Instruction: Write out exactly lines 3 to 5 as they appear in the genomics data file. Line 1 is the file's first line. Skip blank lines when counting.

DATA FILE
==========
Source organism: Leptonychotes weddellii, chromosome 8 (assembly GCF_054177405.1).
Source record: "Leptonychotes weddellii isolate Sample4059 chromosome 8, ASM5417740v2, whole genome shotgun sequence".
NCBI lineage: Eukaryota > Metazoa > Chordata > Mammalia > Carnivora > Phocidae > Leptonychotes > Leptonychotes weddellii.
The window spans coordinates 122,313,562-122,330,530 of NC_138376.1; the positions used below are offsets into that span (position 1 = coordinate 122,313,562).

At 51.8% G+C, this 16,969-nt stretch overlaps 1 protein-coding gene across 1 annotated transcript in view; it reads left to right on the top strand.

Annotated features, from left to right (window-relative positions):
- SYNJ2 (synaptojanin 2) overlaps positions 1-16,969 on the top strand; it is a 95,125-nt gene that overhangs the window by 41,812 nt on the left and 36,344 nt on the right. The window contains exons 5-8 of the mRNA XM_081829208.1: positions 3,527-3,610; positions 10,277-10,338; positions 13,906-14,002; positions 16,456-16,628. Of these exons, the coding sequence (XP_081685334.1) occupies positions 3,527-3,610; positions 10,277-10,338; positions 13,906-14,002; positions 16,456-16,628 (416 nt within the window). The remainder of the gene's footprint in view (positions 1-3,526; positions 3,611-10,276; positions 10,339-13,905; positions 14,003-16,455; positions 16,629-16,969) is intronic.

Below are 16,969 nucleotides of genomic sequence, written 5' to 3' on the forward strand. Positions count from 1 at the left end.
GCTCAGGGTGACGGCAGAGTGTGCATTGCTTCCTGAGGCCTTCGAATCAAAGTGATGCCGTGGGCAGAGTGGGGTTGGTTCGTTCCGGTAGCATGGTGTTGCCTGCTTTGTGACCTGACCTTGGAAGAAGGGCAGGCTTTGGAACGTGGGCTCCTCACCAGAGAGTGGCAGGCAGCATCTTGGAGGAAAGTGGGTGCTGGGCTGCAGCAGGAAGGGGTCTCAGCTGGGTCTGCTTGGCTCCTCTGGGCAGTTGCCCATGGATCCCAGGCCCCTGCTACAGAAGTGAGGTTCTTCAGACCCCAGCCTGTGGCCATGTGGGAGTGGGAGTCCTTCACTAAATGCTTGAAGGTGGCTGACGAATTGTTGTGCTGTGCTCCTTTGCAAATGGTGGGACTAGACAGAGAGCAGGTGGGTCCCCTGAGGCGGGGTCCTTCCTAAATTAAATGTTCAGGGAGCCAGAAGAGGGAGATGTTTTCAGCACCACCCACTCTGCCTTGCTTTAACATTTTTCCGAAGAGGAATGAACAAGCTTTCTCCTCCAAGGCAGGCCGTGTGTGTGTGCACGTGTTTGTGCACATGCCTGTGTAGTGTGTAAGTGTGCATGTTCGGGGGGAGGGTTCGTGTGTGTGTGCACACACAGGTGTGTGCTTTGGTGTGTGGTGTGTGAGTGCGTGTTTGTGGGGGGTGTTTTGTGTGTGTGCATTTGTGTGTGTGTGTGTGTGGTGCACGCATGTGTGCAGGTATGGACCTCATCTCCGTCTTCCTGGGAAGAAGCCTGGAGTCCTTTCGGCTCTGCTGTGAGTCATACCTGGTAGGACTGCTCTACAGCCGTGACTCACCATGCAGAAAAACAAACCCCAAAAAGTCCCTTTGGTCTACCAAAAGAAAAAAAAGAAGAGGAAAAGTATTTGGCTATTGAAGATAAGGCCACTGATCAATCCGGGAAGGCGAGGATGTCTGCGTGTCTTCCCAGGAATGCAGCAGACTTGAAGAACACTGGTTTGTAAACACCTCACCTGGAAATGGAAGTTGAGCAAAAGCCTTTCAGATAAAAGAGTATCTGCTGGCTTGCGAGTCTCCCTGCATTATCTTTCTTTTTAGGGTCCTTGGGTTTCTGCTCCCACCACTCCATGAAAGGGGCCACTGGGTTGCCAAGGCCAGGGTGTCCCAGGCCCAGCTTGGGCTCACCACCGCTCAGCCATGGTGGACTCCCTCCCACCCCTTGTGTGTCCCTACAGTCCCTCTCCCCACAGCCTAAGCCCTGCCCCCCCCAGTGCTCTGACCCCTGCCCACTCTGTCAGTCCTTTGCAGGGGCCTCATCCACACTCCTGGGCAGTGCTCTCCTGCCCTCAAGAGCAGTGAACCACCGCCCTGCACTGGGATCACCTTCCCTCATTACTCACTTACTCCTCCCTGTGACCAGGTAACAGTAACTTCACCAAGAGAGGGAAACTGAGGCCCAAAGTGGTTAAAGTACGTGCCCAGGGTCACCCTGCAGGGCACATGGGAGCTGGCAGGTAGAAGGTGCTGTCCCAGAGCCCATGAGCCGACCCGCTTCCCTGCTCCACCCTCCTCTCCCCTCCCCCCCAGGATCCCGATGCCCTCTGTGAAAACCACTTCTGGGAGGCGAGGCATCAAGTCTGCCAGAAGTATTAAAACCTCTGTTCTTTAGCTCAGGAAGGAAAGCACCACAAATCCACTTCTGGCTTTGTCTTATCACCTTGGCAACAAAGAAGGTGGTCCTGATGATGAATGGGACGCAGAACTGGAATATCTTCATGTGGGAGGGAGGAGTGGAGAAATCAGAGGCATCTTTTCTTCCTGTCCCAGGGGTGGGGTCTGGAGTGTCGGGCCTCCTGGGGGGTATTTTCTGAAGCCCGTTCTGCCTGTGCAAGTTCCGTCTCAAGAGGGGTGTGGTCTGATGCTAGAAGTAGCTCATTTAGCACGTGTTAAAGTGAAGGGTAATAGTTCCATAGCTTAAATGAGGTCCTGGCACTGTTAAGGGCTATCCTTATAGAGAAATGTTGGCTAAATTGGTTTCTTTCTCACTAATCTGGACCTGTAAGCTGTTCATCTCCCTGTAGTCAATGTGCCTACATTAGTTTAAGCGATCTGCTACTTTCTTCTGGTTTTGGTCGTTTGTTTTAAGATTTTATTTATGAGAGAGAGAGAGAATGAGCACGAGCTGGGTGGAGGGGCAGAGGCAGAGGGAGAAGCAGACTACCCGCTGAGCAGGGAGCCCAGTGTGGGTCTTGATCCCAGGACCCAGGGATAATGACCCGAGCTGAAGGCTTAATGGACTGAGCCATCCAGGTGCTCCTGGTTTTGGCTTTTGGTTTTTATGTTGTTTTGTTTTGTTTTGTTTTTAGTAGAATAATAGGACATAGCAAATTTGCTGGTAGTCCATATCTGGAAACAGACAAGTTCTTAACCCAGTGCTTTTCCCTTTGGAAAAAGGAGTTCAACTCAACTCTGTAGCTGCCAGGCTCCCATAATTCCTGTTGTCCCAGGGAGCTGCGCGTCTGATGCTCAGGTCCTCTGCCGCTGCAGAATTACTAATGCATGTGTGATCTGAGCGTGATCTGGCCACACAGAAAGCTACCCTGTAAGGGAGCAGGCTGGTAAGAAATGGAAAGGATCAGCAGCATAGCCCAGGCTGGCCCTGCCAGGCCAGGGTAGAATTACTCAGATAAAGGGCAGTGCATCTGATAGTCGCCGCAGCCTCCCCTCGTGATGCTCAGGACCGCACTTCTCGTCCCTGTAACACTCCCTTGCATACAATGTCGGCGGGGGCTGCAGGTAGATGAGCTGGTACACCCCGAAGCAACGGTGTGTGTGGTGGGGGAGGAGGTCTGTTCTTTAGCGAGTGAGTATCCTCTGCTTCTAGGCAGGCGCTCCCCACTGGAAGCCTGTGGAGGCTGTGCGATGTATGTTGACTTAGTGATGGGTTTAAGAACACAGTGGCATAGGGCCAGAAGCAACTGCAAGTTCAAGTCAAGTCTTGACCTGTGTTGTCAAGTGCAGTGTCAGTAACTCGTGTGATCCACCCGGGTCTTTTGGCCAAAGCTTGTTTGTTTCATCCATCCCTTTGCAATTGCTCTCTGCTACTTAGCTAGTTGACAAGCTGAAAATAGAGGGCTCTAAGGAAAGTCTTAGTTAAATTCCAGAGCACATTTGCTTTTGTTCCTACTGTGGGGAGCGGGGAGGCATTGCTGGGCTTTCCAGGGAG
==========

NCBI lineage: Eukaryota > Metazoa > Chordata > Mammalia > Carnivora > Phocidae > Leptonychotes > Leptonychotes weddellii.
The window spans coordinates 122,313,562-122,330,530 of NC_138376.1; the positions used below are offsets into that span (position 1 = coordinate 122,313,562).

At 51.8% G+C, this 16,969-nt stretch overlaps 1 protein-coding gene across 1 annotated transcript in view; it reads left to right on the top strand.